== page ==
If you’re going to provoke anybody in NSW, it is unwise to get powerful talkback radio host Alan Jones offside.
Jones reared up again over forced council mergers on his 2GB breakfast show yesterday (Tuesday) as he blustered about regional and rural councils under the threat of forced amalgamation, councils which the state government is aiming to reduce from 109 to 83.
Despite being a die-hard Tony Abbott fan, Jones is an interesting kettle of fish. One moment he’s on Q&A happily declaring himself a feminist, the next he’s making outrageous comments about the Stolen Generation.
But whatever the man’s views, ignore him at your peril. He has the bit between his teeth and he is not going to let NSW Premier Mike Baird forget it.
Talking to activist George Spring from Save Walcha Council community group yesterday, Jones opened fire on the state government for promising there would be no forced council amalgamations.
He also accused the government of peddling lies about mergers leading to lower rates and better services, fudging public inquiries into mergers and keeping parts of the KPMG report secret.
“If you want to get your local government teams to play well you wouldn’t be ramming your prejudices down their throats,” Jones said. “You would be talking to them, listening to them: hallmarks of real coaching and real leadership.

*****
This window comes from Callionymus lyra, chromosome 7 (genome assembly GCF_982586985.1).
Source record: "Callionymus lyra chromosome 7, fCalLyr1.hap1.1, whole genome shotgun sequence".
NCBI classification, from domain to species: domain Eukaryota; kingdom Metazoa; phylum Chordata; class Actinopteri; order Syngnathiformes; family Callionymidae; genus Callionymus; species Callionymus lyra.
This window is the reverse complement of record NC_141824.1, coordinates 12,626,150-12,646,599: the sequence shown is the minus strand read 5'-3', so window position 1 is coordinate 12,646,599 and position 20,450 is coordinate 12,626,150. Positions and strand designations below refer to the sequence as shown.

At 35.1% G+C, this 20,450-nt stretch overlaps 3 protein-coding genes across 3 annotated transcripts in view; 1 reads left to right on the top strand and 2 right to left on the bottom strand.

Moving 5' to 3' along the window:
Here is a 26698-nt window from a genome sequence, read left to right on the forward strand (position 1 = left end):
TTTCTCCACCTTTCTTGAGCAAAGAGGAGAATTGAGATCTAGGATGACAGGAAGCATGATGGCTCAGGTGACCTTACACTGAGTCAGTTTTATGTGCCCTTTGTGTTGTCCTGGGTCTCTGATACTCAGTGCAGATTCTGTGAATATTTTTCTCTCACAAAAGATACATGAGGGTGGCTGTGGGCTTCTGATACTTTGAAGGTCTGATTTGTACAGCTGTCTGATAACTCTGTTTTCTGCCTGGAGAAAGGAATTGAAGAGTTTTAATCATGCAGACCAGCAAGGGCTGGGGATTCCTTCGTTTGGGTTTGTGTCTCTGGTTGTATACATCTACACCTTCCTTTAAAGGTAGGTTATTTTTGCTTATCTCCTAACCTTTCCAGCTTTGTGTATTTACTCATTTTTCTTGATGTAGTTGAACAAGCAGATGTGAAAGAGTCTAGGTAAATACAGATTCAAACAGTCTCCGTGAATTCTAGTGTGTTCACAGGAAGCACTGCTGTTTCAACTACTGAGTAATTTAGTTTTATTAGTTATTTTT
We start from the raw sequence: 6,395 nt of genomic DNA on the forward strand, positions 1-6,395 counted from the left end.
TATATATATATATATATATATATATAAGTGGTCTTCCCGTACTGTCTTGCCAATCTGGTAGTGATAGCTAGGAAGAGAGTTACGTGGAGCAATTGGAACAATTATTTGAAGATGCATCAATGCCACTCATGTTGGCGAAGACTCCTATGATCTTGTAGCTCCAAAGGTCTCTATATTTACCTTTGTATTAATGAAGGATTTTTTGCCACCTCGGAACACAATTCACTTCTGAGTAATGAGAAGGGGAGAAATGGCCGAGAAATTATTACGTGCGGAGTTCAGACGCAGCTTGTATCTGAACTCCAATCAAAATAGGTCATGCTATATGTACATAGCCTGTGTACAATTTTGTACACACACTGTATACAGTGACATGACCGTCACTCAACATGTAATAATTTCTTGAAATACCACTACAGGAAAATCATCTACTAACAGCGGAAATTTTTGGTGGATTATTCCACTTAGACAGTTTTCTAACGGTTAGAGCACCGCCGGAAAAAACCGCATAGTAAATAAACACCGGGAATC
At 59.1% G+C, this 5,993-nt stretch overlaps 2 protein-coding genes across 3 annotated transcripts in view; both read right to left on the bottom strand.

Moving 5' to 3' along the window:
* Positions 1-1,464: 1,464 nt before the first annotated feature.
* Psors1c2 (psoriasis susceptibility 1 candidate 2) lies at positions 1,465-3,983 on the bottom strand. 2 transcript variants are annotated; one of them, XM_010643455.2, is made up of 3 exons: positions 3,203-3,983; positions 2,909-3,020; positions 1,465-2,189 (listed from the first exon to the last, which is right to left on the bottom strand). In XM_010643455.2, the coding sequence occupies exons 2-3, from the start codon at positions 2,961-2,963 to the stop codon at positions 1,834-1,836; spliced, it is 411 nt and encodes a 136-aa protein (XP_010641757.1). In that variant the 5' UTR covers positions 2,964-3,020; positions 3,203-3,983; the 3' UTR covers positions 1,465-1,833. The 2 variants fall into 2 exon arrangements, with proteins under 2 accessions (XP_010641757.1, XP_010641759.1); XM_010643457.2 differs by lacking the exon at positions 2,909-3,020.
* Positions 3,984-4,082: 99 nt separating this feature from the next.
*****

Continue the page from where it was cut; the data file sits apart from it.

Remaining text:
“No-one cares about the bush,” Jones announced. “They [rural councils] are simply saying “leave us alone”.”
“I feel democracy is well and truly dead in NSW, if it isn’t already. That’s why there are Donald Trumps.”
Walcha, Oberon and Cabonne Councils began a legal battle against forced council mergers in the Land and Environment Court in Sydney yesterday.
The three councils are following in the footsteps of Woollahra Council, whose case also began yesterday, arguing that the state government has used the wrong section of the Local Government Act to pursue forced council mergers so must start from the beginning.
The folks from Walcha are a spirited lot. They recently belted out a regional Australian version of Queen’s hit “We are the Champions”, which has scored them nearly had 20,000 views on their Facebook site. If you look closely you can see a certain Barnaby Joyce, Member for New England and Deputy Prime Minister, doing a spot of onstage karaoke.
Making Freddie Mercury proud: “We are from Walcha.”
The lyrics have been rewritten to comedic effect:
“I’ve paid my rates, time after time.
Done my submission and committed no crime.
Government mistakes, give power to few.
This is not fair [inaudible]. Why can’t we chose?
We are from Walcha, my friends. We’ll keep our council ‘til the end.
We are from Walcha. Let’s keep it local, don’t need a merger ‘cos we have a council.”
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